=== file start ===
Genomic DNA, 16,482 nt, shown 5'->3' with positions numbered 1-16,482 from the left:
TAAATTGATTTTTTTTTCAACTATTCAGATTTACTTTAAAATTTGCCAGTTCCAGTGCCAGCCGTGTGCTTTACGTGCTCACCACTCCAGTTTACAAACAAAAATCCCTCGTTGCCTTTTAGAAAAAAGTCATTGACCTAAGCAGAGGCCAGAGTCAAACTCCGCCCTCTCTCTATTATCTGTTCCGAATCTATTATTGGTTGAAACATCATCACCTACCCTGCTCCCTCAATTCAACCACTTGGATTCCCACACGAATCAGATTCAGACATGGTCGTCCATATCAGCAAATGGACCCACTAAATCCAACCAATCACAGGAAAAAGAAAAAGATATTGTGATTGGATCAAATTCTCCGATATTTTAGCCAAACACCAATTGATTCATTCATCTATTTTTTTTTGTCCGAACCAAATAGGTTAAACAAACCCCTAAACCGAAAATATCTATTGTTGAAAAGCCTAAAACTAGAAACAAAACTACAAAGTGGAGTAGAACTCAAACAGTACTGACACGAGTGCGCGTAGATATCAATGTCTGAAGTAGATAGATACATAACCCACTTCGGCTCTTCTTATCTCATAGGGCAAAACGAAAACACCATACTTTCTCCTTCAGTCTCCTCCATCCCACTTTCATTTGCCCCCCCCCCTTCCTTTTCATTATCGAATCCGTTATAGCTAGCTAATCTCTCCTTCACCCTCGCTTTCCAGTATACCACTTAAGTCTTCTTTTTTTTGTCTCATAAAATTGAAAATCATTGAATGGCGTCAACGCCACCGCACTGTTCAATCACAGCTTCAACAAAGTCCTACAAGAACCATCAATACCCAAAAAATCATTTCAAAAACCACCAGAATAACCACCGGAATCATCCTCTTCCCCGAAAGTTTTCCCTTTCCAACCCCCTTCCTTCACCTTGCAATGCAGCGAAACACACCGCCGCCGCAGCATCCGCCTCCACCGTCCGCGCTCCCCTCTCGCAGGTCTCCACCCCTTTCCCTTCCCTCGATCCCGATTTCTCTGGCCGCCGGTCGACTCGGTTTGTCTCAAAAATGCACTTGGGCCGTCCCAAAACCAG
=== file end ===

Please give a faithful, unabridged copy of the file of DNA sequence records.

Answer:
Genomic DNA, 16,482 nt, shown 5'->3' with positions numbered 1-16,482 from the left:
TAAATTGATTTTTTTTTCAACTATTCAGATTTACTTTAAAATTTGCCAGTTCCAGTGCCAGCCGTGTGCTTTACGTGCTCACCACTCCAGTTTACAAACAAAAATCCCTCGTTGCCTTTTAGAAAAAAGTCATTGACCTAAGCAGAGGCCAGAGTCAAACTCCGCCCTCTCTCTATTATCTGTTCCGAATCTATTATTGGTTGAAACATCATCACCTACCCTGCTCCCTCAATTCAACCACTTGGATTCCCACACGAATCAGATTCAGACATGGTCGTCCATATCAGCAAATGGACCCACTAAATCCAACCAATCACAGGAAAAAGAAAAAGATATTGTGATTGGATCAAATTCTCCGATATTTTAGCCAAACACCAATTGATTCATTCATCTATTTTTTTTTGTCCGAACCAAATAGGTTAAACAAACCCCTAAACCGAAAATATCTATTGTTGAAAAGCCTAAAACTAGAAACAAAACTACAAAGTGGAGTAGAACTCAAACAGTACTGACACGAGTGCGCGTAGATATCAATGTCTGAAGTAGATAGATACATAACCCACTTCGGCTCTTCTTATCTCATAGGGCAAAACGAAAACACCATACTTTCTCCTTCAGTCTCCTCCATCCCACTTTCATTTGCCCCCCCCCCTTCCTTTTCATTATCGAATCCGTTATAGCTAGCTAATCTCTCCTTCACCCTCGCTTTCCAGTATACCACTTAAGTCTTCTTTTTTTTGTCTCATAAAATTGAAAATCATTGAATGGCGTCAACGCCACCGCACTGTTCAATCACAGCTTCAACAAAGTCCTACAAGAACCATCAATACCCAAAAAATCATTTCAAAAACCACCAGAATAACCACCGGAATCATCCTCTTCCCCGAAAGTTTTCCCTTTCCAACCCCCTTCCTTCACCTTGCAATGCAGCGAAACACACCGCCGCCGCAGCATCCGCCTCCACCGTCCGCGCTCCCCTCTCGCAGGTCTCCACCCCTTTCCCTTCCCTCGATCCCGATTTCTCTGGCCGCCGGTCGACTCGGTTTGTCTCAAAAATGCACTTGGGCCGTCCCAAAACCAG